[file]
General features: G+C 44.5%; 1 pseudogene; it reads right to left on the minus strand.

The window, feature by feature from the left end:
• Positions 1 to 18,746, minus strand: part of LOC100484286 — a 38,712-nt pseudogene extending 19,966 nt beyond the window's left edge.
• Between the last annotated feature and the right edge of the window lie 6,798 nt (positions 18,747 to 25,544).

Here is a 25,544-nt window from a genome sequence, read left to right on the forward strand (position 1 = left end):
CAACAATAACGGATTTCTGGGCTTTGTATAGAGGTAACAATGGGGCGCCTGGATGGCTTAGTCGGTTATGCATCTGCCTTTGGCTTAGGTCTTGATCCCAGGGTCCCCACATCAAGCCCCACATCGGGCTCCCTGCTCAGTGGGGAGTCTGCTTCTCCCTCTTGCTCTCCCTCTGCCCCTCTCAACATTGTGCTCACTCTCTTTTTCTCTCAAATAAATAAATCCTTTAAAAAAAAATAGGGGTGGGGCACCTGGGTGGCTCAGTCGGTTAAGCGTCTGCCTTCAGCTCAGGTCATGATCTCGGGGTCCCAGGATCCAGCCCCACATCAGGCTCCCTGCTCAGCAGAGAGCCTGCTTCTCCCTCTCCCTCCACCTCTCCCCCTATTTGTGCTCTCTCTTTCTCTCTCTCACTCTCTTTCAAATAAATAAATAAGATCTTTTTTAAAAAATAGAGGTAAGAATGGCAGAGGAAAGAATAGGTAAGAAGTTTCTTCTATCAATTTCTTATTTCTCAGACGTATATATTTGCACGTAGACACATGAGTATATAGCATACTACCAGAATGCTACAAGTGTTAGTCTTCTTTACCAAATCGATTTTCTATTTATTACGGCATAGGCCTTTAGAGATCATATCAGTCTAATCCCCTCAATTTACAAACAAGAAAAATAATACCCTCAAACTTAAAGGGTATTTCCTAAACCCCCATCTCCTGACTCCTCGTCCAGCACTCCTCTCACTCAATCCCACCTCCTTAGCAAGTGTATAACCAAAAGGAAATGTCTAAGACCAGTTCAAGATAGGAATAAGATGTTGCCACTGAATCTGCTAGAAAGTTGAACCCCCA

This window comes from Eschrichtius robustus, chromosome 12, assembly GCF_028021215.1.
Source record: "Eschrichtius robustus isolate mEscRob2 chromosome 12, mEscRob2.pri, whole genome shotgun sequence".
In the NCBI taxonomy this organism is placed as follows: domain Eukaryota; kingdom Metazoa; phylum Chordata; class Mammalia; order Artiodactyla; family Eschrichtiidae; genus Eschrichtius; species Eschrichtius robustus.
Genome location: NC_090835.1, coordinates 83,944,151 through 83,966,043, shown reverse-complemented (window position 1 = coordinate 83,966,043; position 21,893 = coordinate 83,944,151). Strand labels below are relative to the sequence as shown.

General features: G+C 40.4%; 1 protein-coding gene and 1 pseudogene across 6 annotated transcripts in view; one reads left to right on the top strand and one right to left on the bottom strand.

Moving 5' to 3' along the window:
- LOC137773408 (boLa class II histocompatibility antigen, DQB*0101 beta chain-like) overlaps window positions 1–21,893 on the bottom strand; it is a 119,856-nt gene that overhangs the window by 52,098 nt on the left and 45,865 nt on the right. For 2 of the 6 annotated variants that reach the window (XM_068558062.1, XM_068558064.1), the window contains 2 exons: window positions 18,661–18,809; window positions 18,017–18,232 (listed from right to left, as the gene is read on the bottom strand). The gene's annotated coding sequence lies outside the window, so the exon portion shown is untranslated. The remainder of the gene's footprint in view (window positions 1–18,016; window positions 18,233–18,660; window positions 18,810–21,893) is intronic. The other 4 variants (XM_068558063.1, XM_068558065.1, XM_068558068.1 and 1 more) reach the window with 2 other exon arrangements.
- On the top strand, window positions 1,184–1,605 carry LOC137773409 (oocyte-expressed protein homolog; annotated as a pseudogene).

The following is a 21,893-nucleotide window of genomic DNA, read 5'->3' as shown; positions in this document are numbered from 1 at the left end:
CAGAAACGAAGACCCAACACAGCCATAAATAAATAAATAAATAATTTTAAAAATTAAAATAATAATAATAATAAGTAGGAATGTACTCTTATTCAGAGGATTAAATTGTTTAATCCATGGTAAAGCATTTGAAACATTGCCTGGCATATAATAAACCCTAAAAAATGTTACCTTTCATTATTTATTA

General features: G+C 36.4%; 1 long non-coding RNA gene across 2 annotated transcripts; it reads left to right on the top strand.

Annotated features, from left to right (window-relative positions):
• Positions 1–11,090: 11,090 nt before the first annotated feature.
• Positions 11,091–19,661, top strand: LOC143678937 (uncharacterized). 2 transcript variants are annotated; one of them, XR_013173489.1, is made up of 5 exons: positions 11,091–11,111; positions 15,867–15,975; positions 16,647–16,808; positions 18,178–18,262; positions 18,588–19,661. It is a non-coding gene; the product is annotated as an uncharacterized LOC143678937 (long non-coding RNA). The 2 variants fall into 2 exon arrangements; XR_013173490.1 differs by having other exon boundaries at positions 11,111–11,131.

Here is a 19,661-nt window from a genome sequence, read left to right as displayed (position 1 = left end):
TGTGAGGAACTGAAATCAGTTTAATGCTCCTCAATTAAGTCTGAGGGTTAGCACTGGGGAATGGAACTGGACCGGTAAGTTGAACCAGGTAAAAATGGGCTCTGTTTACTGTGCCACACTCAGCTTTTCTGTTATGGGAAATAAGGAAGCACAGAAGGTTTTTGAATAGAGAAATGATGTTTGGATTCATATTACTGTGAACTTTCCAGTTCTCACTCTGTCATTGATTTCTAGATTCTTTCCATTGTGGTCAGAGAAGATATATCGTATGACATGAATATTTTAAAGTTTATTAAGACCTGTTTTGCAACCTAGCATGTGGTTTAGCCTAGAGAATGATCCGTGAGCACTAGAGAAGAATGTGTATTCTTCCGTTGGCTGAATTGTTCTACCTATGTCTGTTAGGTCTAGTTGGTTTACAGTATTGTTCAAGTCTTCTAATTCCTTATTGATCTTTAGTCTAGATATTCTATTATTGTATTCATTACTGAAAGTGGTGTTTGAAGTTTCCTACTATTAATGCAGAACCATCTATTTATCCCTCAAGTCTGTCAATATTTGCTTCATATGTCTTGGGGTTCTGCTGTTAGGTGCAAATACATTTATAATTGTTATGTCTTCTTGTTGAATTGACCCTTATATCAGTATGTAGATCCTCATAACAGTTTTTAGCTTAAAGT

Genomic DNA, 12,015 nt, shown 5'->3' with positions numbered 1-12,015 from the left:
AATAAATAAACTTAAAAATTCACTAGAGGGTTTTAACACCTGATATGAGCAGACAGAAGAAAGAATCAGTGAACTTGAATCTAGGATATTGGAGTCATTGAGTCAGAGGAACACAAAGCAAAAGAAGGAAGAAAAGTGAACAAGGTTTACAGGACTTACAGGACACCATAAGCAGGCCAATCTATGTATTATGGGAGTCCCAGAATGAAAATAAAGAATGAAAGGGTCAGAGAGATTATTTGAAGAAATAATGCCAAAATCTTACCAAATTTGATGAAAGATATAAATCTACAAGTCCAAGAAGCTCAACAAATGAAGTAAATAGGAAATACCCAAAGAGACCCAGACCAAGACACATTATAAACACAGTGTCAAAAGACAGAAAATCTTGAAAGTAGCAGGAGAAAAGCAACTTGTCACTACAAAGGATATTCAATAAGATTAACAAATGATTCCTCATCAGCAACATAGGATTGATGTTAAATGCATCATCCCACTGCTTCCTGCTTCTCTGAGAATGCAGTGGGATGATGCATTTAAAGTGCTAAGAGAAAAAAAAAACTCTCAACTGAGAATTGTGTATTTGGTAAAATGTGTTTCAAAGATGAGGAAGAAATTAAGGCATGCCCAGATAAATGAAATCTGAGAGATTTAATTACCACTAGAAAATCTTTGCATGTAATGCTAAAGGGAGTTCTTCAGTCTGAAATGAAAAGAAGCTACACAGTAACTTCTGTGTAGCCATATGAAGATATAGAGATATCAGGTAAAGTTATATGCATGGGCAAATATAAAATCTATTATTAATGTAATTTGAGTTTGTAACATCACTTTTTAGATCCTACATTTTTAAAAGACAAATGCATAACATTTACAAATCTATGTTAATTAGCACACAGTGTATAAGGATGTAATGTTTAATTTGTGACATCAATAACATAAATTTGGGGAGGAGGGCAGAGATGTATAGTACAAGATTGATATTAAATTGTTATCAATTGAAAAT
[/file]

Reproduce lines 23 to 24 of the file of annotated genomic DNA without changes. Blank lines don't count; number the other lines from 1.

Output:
Genomic DNA, 12,015 nt, shown 5'->3' with positions numbered 1-12,015 from the left:
AATAAATAAACTTAAAAATTCACTAGAGGGTTTTAACACCTGATATGAGCAGACAGAAGAAAGAATCAGTGAACTTGAATCTAGGATATTGGAGTCATTGAGTCAGAGGAACACAAAGCAAAAGAAGGAAGAAAAGTGAACAAGGTTTACAGGACTTACAGGACACCATAAGCAGGCCAATCTATGTATTATGGGAGTCCCAGAATGAAAATAAAGAATGAAAGGGTCAGAGAGATTATTTGAAGAAATAATGCCAAAATCTTACCAAATTTGATGAAAGATATAAATCTACAAGTCCAAGAAGCTCAACAAATGAAGTAAATAGGAAATACCCAAAGAGACCCAGACCAAGACACATTATAAACACAGTGTCAAAAGACAGAAAATCTTGAAAGTAGCAGGAGAAAAGCAACTTGTCACTACAAAGGATATTCAATAAGATTAACAAATGATTCCTCATCAGCAACATAGGATTGATGTTAAATGCATCATCCCACTGCTTCCTGCTTCTCTGAGAATGCAGTGGGATGATGCATTTAAAGTGCTAAGAGAAAAAAAAAACTCTCAACTGAGAATTGTGTATTTGGTAAAATGTGTTTCAAAGATGAGGAAGAAATTAAGGCATGCCCAGATAAATGAAATCTGAGAGATTTAATTACCACTAGAAAATCTTTGCATGTAATGCTAAAGGGAGTTCTTCAGTCTGAAATGAAAAGAAGCTACACAGTAACTTCTGTGTAGCCATATGAAGATATAGAGATATCAGGTAAAGTTATATGCATGGGCAAATATAAAATCTATTATTAATGTAATTTGAGTTTGTAACATCACTTTTTAGATCCTACATTTTTAAAAGACAAATGCATAACATTTACAAATCTATGTTAATTAGCACACAGTGTATAAGGATGTAATGTTTAATTTGTGACATCAATAACATAAATTTGGGGAGGAGGGCAGAGATGTATAGTACAAGATTGATATTAAATTGTTATCAATTGAAAAT